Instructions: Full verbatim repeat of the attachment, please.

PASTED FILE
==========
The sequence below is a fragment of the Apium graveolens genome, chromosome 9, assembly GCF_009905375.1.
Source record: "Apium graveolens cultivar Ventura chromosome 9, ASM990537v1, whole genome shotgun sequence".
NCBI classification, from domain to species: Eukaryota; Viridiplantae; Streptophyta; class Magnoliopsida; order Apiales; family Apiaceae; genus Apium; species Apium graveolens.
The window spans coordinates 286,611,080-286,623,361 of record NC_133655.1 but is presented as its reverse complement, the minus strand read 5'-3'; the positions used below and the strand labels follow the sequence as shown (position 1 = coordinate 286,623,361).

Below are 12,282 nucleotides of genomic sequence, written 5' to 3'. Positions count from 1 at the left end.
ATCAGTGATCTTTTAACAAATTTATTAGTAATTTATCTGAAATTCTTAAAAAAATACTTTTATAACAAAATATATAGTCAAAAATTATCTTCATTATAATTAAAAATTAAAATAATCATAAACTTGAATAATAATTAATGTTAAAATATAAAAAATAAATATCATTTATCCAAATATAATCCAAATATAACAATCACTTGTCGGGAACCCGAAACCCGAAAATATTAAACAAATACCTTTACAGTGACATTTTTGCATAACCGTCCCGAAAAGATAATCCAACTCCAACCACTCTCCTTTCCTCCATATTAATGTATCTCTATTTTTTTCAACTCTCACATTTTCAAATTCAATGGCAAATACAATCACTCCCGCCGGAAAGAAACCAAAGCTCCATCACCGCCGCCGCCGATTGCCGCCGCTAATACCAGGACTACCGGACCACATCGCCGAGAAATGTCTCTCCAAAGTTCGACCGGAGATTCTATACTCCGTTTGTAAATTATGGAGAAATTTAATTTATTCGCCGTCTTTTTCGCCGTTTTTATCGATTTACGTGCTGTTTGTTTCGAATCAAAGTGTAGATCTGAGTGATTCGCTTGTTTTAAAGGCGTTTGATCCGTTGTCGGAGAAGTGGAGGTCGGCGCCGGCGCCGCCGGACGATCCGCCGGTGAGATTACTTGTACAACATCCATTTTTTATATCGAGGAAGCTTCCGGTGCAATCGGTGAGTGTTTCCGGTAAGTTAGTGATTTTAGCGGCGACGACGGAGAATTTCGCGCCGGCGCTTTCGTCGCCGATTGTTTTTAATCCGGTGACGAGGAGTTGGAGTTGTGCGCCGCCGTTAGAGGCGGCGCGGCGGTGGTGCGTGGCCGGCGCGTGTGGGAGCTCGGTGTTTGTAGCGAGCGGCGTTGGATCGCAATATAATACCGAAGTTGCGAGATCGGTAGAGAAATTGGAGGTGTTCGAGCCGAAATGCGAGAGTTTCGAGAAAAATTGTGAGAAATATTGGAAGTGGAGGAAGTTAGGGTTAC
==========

The sequence below is a fragment of the Apium graveolens genome, chromosome 9, assembly GCF_009905375.1.
Source record: "Apium graveolens cultivar Ventura chromosome 9, ASM990537v1, whole genome shotgun sequence".
NCBI classification, from domain to species: Eukaryota; Viridiplantae; Streptophyta; class Magnoliopsida; order Apiales; family Apiaceae; genus Apium; species Apium graveolens.
The window spans coordinates 286,611,080-286,623,361 of record NC_133655.1 but is presented as its reverse complement, the minus strand read 5'-3'; the positions used below and the strand labels follow the sequence as shown (position 1 = coordinate 286,623,361).

Below are 12,282 nucleotides of genomic sequence, written 5' to 3'. Positions count from 1 at the left end.
ATCAGTGATCTTTTAACAAATTTATTAGTAATTTATCTGAAATTCTTAAAAAAATACTTTTATAACAAAATATATAGTCAAAAATTATCTTCATTATAATTAAAAATTAAAATAATCATAAACTTGAATAATAATTAATGTTAAAATATAAAAAATAAATATCATTTATCCAAATATAATCCAAATATAACAATCACTTGTCGGGAACCCGAAACCCGAAAATATTAAACAAATACCTTTACAGTGACATTTTTGCATAACCGTCCCGAAAAGATAATCCAACTCCAACCACTCTCCTTTCCTCCATATTAATGTATCTCTATTTTTTTCAACTCTCACATTTTCAAATTCAATGGCAAATACAATCACTCCCGCCGGAAAGAAACCAAAGCTCCATCACCGCCGCCGCCGATTGCCGCCGCTAATACCAGGACTACCGGACCACATCGCCGAGAAATGTCTCTCCAAAGTTCGACCGGAGATTCTATACTCCGTTTGTAAATTATGGAGAAATTTAATTTATTCGCCGTCTTTTTCGCCGTTTTTATCGATTTACGTGCTGTTTGTTTCGAATCAAAGTGTAGATCTGAGTGATTCGCTTGTTTTAAAGGCGTTTGATCCGTTGTCGGAGAAGTGGAGGTCGGCGCCGGCGCCGCCGGACGATCCGCCGGTGAGATTACTTGTACAACATCCATTTTTTATATCGAGGAAGCTTCCGGTGCAATCGGTGAGTGTTTCCGGTAAGTTAGTGATTTTAGCGGCGACGACGGAGAATTTCGCGCCGGCGCTTTCGTCGCCGATTGTTTTTAATCCGGTGACGAGGAGTTGGAGTTGTGCGCCGCCGTTAGAGGCGGCGCGGCGGTGGTGCGTGGCCGGCGCGTGTGGGAGCTCGGTGTTTGTAGCGAGCGGCGTTGGATCGCAATATAATACCGAAGTTGCGAGATCGGTAGAGAAATTGGAGGTGTTCGAGCCGAAATGCGAGAGTTTCGAGAAAAATTGTGAGAAATATTGGAAGTGGAGGAAGTTAGGGTTAC